The Vatican is to launch a low-cost charter flight service to transport pilgrims to holy sites worldwide.
The Pope normally charters a plane from the Italian national carrier
The inaugural flight on 27 August will go from Rome to Lourdes in France.
A small Italian airline, Mistral, will provide the planes, with the interiors decorated with sacred inscriptions such as: "I search for your face, Lord."
Other destinations could include Fatima in Portugal and Santiago di Compostela in Spain, the Holy Land, Poland and a Catholic shrine in Mexico.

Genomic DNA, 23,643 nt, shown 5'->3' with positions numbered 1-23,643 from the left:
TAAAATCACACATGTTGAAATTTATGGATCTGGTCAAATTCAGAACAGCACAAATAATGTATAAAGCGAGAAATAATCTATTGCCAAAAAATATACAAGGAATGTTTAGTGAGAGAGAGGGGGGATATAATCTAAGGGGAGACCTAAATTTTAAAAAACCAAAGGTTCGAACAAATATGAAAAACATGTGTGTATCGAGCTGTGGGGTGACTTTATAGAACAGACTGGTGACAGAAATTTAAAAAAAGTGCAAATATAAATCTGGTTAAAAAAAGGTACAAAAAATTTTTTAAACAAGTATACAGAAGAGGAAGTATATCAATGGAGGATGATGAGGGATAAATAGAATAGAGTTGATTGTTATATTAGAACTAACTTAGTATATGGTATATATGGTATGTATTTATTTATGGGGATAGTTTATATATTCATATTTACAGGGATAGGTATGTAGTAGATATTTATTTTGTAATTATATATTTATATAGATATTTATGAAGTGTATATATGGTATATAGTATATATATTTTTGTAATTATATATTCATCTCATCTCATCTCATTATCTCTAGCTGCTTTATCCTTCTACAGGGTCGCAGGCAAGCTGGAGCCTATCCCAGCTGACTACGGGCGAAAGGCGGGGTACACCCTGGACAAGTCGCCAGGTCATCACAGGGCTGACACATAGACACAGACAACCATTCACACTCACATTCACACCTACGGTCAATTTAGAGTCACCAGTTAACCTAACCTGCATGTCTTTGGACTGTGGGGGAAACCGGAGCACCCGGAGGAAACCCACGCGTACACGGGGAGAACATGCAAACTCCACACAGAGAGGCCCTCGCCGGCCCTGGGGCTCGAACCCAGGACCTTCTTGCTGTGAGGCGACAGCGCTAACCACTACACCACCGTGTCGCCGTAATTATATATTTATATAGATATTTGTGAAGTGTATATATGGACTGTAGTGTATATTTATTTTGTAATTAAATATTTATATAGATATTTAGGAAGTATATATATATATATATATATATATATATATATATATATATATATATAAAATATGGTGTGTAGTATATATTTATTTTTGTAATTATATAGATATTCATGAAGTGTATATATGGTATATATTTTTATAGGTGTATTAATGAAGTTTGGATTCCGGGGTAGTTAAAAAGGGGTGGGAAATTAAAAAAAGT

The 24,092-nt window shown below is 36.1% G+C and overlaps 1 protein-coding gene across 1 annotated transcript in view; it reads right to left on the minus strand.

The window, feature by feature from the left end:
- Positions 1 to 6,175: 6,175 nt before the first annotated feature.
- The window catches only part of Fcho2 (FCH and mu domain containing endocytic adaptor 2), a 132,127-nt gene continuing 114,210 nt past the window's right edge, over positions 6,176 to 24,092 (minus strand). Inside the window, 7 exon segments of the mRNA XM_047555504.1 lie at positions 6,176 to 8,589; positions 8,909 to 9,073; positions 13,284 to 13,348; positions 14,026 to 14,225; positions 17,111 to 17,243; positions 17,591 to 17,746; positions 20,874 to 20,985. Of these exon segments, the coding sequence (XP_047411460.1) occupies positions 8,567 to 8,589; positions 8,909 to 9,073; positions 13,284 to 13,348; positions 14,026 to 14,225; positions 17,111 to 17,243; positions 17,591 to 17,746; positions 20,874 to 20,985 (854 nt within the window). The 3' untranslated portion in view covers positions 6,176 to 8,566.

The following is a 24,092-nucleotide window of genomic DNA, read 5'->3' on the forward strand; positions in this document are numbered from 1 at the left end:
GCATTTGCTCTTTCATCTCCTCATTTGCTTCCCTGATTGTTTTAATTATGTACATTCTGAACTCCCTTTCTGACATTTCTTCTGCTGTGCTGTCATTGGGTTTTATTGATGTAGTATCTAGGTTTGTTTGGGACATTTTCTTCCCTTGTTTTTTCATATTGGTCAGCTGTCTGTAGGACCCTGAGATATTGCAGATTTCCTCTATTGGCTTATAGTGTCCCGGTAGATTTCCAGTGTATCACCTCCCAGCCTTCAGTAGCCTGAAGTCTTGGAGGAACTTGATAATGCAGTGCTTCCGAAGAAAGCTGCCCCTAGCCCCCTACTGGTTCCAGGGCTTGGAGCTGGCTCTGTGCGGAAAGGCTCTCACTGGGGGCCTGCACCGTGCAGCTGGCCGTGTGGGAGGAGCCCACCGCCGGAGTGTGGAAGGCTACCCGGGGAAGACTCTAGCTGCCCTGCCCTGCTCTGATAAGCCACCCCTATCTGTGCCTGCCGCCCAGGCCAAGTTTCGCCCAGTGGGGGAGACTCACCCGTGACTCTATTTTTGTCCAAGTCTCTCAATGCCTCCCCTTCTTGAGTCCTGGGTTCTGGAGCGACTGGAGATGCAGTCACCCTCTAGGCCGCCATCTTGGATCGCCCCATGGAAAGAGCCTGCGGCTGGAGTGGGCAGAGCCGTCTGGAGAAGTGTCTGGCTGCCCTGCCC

The vicar of Rome, Cardinal Camillo Ruini, is expected to be on the first flight to Lourdes, which already attracts eight million pilgrims each year.
Some of the cabin crew will be "specialised in the voyages of a sacred nature", according Italy's Ansa news agency.
The BBC's David Willey in Rome says religious tourism is already big business, with some 200 million Christian pilgrims expected to visit holy places in different parts of the world this year.
When Pope Benedict XVI travels abroad he normally charters a plane from the Italian national carrier, Alitalia, or from the country he is visiting, our correspondent says.
The Vatican City has no airport, just a helipad used occasionally by the Pope.